A defendant with a partially suspended penitentiary sentence is under the supervision of the Department of Corrections and the Board of Pardons and Paroles. The board is charged with the responsibility for enforcing the conditions imposed by the sentencing judge, and the board retains jurisdiction to revoke the suspended portion of the sentence for violation of the terms of parole or the terms of the suspension.

In addition, we have previously held that the Board can impose additional conditions subject to certain restrictions. See Austad, 2006 S.D. 65, ¶ 22, 719 N.W.2d at 768; Smith v. S.D. Bd. of Pardons & Paroles, 515 N.W.2d 219, 224 (S.D. 1994); Robinson v. Leapley, 515 N.W.2d 216, 218 (S.D. 1994); Turo v. Solem, 427 N.W.2d 843, 846 (S.D. 1988).

[¶12] Mann argues that the conditions imposed by the Board were inconsistent with the conditions imposed by the sentencing court. " We have recognized that 'the Board of Pardons and Paroles may impose conditions on a defendant's suspended sentence in addition to those imposed by the sentencing court so long as the additional conditions are reasonable and not inconsistent with those mandated by the court.'" Austad, 2006 S.D. 65, ¶ 22, 719 N.W.2d at 768 (emphasis added) (quoting Smith, 515 N.W.2d at 224). Mann does not argue that the conditions were unreasonable. Thus, we need only consider whether the conditions were " not inconsistent" with the sentencing court.[7]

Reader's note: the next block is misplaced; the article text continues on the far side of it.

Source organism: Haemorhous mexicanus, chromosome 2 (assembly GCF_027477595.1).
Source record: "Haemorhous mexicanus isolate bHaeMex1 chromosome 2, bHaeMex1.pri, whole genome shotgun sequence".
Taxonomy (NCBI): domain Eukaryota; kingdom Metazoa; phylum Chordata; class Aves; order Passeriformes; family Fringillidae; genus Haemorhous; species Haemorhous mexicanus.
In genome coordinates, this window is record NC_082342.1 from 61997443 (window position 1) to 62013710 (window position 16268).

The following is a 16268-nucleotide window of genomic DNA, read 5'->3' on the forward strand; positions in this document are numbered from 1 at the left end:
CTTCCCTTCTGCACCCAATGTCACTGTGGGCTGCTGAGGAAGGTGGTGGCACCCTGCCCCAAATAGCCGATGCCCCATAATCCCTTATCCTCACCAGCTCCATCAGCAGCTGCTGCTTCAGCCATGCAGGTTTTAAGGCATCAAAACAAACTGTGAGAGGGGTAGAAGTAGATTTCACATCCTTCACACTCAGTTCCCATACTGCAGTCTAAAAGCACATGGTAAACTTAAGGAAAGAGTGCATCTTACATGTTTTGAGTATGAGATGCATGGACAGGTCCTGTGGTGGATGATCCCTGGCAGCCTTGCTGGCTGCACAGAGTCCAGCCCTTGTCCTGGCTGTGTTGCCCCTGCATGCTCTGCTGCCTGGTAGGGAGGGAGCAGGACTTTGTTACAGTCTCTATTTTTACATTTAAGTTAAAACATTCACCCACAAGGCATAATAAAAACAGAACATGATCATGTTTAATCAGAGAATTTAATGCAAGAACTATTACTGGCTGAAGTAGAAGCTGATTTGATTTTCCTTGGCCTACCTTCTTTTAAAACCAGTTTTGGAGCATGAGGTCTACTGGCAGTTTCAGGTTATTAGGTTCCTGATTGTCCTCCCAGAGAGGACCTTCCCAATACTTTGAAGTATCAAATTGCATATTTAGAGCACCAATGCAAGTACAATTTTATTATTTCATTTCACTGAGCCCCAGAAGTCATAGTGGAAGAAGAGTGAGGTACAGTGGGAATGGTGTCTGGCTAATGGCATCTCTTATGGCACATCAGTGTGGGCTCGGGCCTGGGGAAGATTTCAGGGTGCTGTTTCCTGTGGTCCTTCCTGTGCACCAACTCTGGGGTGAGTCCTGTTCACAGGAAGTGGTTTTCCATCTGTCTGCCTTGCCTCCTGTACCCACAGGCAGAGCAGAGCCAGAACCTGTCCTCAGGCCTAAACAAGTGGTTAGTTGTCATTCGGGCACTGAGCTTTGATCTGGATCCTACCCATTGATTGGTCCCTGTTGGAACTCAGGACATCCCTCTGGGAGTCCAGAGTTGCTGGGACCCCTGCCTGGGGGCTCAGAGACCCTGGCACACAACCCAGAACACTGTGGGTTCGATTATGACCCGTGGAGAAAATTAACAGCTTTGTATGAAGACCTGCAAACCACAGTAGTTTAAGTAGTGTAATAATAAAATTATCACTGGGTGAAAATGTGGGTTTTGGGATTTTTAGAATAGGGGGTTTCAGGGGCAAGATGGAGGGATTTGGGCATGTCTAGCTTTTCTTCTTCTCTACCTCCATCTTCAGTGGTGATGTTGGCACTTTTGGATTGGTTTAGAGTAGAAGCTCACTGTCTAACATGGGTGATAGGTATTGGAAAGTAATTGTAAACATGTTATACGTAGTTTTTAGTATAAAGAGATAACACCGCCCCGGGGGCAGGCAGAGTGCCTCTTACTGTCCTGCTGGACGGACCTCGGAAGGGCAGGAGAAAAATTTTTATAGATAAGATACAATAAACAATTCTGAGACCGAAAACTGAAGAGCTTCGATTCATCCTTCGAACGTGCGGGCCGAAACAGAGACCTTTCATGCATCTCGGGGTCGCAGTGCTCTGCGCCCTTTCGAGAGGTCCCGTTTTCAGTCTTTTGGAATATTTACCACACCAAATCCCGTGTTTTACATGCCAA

[¶13] Mann claims that the Board-imposed conditions are plainly inconsistent

Page 516

with the conditions imposed by the sentencing court. First, Mann points out that the conditions imposed by the sentencing court were financial conditions, whereas the conditions imposed by the Board were behavioral conditions. Mann contends that the sentencing court used the suspended time to make sure that he repaid the financial obligations arising from the charges. The sentencing court did not impose any condition requiring Mann to obey the institutional rules of the penitentiary.

[¶14] We reject this argument. Simply because the conditions imposed by the sentencing court were " financial" in nature and the conditions imposed by the Board were " behavioral" in nature does not preclude the conclusion that the conditions are not inconsistent with each other. Indeed, the conditions imposed by the sentencing court required Mann to pay restitution to the victims and Brookings County. Conditions requiring an inmate to pay restitution can rehabilitate an inmate by requiring the inmate to take financial responsibility for his actions. Likewise, conditions that subject an inmate to institutional rules can also help rehabilitate an inmate by ensuring that he is fit to be reintroduced into society. See Austad, 2006 S.D. 65, ¶ 25, 719 N.W.2d at 769 (stating that " [c]onditions which subject inmates to institutional rules and preclude threats of violence promote the legitimate penological objectives to deterring crimes, rehabilitating prisoners, and promoting institutional security" ). Furthermore, the conditions imposed by the Board did not contradict or interfere with Mann's obligation to pay restitution to the victims and Brookings County.